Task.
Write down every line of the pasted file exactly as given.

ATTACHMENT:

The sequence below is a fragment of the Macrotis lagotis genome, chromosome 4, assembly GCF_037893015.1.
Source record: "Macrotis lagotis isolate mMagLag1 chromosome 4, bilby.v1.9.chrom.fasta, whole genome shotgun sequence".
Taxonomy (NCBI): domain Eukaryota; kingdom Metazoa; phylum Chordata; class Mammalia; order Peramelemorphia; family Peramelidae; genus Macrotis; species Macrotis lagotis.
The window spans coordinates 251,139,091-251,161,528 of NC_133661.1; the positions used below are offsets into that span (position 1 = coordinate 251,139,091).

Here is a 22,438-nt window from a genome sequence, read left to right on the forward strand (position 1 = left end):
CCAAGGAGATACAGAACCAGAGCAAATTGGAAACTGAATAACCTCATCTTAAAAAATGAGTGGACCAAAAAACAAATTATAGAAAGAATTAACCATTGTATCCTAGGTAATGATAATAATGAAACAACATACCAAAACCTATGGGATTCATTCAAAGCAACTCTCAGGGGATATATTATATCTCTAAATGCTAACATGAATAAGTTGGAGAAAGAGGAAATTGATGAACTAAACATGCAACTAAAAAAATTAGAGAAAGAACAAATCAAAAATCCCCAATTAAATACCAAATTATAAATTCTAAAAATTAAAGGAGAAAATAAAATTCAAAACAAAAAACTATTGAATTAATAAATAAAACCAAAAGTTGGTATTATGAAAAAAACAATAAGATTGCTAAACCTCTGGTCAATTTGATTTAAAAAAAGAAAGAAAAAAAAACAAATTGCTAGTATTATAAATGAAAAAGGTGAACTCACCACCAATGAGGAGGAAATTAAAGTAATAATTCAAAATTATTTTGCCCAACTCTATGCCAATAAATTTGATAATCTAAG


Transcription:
The sequence below is a fragment of the Macrotis lagotis genome, chromosome 4, assembly GCF_037893015.1.
Source record: "Macrotis lagotis isolate mMagLag1 chromosome 4, bilby.v1.9.chrom.fasta, whole genome shotgun sequence".
Taxonomy (NCBI): domain Eukaryota; kingdom Metazoa; phylum Chordata; class Mammalia; order Peramelemorphia; family Peramelidae; genus Macrotis; species Macrotis lagotis.
The window spans coordinates 251,139,091-251,161,528 of NC_133661.1; the positions used below are offsets into that span (position 1 = coordinate 251,139,091).

Here is a 22,438-nt window from a genome sequence, read left to right on the forward strand (position 1 = left end):
CCAAGGAGATACAGAACCAGAGCAAATTGGAAACTGAATAACCTCATCTTAAAAAATGAGTGGACCAAAAAACAAATTATAGAAAGAATTAACCATTGTATCCTAGGTAATGATAATAATGAAACAACATACCAAAACCTATGGGATTCATTCAAAGCAACTCTCAGGGGATATATTATATCTCTAAATGCTAACATGAATAAGTTGGAGAAAGAGGAAATTGATGAACTAAACATGCAACTAAAAAAATTAGAGAAAGAACAAATCAAAAATCCCCAATTAAATACCAAATTATAAATTCTAAAAATTAAAGGAGAAAATAAAATTCAAAACAAAAAACTATTGAATTAATAAATAAAACCAAAAGTTGGTATTATGAAAAAAACAATAAGATTGCTAAACCTCTGGTCAATTTGATTTAAAAAAAGAAAGAAAAAAAAACAAATTGCTAGTATTATAAATGAAAAAGGTGAACTCACCACCAATGAGGAGGAAATTAAAGTAATAATTCAAAATTATTTTGCCCAACTCTATGCCAATAAATTTGATAATCTAAG